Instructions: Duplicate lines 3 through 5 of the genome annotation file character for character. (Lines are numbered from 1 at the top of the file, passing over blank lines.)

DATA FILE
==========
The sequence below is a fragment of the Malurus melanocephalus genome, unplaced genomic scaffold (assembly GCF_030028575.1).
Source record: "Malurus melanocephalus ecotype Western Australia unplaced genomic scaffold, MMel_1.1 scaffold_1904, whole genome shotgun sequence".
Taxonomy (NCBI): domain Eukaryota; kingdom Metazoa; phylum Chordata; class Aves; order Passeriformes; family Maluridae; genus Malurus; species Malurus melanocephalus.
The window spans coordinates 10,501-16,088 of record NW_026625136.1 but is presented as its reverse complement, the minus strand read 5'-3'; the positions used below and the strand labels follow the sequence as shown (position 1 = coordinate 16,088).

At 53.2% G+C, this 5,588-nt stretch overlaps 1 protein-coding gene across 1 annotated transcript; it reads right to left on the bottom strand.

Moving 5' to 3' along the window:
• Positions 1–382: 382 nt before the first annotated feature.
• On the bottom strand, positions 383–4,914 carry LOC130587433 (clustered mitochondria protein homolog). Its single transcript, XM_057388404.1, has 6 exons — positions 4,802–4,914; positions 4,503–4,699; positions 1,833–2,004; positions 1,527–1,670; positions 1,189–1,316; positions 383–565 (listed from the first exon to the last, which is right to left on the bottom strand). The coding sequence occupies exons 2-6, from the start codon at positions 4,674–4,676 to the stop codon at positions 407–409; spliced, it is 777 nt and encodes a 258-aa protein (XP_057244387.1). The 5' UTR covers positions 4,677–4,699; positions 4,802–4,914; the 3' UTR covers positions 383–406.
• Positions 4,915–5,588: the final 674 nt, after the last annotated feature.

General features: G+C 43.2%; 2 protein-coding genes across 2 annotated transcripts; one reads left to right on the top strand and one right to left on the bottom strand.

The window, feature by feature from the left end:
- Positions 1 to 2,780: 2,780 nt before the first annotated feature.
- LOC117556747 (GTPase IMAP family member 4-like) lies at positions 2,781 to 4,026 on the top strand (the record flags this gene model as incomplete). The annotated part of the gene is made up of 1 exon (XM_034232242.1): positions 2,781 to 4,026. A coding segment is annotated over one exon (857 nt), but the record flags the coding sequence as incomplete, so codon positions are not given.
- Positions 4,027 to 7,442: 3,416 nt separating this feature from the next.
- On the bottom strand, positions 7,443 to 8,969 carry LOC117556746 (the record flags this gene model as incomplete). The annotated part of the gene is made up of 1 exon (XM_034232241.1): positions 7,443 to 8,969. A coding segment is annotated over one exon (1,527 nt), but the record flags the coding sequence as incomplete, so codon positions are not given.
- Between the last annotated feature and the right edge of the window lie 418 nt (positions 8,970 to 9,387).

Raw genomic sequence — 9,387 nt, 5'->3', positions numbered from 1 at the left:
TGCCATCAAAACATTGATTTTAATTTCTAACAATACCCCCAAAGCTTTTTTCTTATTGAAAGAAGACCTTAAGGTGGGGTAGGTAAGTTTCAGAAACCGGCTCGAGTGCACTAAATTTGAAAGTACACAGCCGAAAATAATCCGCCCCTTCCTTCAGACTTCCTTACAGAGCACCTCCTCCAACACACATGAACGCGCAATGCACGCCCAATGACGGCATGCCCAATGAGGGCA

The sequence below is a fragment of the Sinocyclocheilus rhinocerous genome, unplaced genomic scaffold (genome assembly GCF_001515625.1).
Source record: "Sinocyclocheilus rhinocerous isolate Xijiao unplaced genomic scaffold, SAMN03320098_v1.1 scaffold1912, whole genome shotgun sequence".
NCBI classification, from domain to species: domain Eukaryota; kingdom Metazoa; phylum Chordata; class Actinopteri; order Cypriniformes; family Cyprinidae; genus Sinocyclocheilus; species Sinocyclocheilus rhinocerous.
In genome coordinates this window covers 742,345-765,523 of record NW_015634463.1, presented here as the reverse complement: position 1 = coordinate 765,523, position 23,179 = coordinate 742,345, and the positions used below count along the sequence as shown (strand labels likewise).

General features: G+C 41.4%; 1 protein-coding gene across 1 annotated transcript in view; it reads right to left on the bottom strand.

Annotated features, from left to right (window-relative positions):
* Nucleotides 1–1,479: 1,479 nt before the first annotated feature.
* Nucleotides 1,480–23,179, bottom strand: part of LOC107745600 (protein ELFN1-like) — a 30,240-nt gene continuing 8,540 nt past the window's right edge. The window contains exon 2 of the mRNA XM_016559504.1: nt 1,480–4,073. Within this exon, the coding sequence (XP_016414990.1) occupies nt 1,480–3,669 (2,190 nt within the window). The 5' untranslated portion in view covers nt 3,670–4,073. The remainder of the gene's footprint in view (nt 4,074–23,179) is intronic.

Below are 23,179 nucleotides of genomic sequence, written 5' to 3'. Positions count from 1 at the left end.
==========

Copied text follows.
Taxonomy (NCBI): domain Eukaryota; kingdom Metazoa; phylum Chordata; class Aves; order Passeriformes; family Maluridae; genus Malurus; species Malurus melanocephalus.
The window spans coordinates 10,501-16,088 of record NW_026625136.1 but is presented as its reverse complement, the minus strand read 5'-3'; the positions used below and the strand labels follow the sequence as shown (position 1 = coordinate 16,088).

At 53.2% G+C, this 5,588-nt stretch overlaps 1 protein-coding gene across 1 annotated transcript; it reads right to left on the bottom strand.